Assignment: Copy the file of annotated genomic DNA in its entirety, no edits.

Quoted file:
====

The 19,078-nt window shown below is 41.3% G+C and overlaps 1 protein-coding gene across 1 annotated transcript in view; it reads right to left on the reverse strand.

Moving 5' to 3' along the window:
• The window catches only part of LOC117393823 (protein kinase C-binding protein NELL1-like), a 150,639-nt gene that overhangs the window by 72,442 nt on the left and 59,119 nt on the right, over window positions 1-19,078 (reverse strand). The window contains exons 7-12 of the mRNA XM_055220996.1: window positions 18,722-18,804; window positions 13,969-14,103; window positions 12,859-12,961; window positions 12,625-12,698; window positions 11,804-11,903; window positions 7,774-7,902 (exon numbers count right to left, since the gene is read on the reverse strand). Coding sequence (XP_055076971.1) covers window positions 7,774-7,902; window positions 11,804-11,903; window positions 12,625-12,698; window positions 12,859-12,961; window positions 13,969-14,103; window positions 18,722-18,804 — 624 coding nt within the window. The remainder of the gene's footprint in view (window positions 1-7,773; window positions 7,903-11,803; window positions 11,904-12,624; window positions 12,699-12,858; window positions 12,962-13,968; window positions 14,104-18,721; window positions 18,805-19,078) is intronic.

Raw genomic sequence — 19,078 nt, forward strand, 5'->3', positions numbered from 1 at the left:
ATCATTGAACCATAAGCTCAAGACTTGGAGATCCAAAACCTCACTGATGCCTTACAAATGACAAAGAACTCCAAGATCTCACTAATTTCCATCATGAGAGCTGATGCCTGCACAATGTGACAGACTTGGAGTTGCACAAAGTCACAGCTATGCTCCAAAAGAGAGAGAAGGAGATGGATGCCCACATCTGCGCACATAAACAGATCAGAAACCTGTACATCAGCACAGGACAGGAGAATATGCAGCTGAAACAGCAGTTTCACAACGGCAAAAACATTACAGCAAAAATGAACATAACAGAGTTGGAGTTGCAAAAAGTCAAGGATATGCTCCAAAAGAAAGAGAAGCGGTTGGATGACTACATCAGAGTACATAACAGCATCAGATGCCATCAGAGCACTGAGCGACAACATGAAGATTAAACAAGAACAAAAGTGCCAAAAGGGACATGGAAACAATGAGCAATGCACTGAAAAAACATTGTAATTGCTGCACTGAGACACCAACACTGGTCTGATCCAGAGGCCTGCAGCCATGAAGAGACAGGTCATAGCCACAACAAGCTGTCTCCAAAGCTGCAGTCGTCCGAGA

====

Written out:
The 19,078-nt window shown below is 41.3% G+C and overlaps 1 protein-coding gene across 1 annotated transcript in view; it reads right to left on the reverse strand.

Moving 5' to 3' along the window:
• The window catches only part of LOC117393823 (protein kinase C-binding protein NELL1-like), a 150,639-nt gene that overhangs the window by 72,442 nt on the left and 59,119 nt on the right, over window positions 1-19,078 (reverse strand). The window contains exons 7-12 of the mRNA XM_055220996.1: window positions 18,722-18,804; window positions 13,969-14,103; window positions 12,859-12,961; window positions 12,625-12,698; window positions 11,804-11,903; window positions 7,774-7,902 (exon numbers count right to left, since the gene is read on the reverse strand). Coding sequence (XP_055076971.1) covers window positions 7,774-7,902; window positions 11,804-11,903; window positions 12,625-12,698; window positions 12,859-12,961; window positions 13,969-14,103; window positions 18,722-18,804 — 624 coding nt within the window. The remainder of the gene's footprint in view (window positions 1-7,773; window positions 7,903-11,803; window positions 11,904-12,624; window positions 12,699-12,858; window positions 12,962-13,968; window positions 14,104-18,721; window positions 18,805-19,078) is intronic.

Raw genomic sequence — 19,078 nt, forward strand, 5'->3', positions numbered from 1 at the left:
ATCATTGAACCATAAGCTCAAGACTTGGAGATCCAAAACCTCACTGATGCCTTACAAATGACAAAGAACTCCAAGATCTCACTAATTTCCATCATGAGAGCTGATGCCTGCACAATGTGACAGACTTGGAGTTGCACAAAGTCACAGCTATGCTCCAAAAGAGAGAGAAGGAGATGGATGCCCACATCTGCGCACATAAACAGATCAGAAACCTGTACATCAGCACAGGACAGGAGAATATGCAGCTGAAACAGCAGTTTCACAACGGCAAAAACATTACAGCAAAAATGAACATAACAGAGTTGGAGTTGCAAAAAGTCAAGGATATGCTCCAAAAGAAAGAGAAGCGGTTGGATGACTACATCAGAGTACATAACAGCATCAGATGCCATCAGAGCACTGAGCGACAACATGAAGATTAAACAAGAACAAAAGTGCCAAAAGGGACATGGAAACAATGAGCAATGCACTGAAAAAACATTGTAATTGCTGCACTGAGACACCAACACTGGTCTGATCCAGAGGCCTGCAGCCATGAAGAGACAGGTCATAGCCACAACAAGCTGTCTCCAAAGCTGCAGTCGTCCGAGA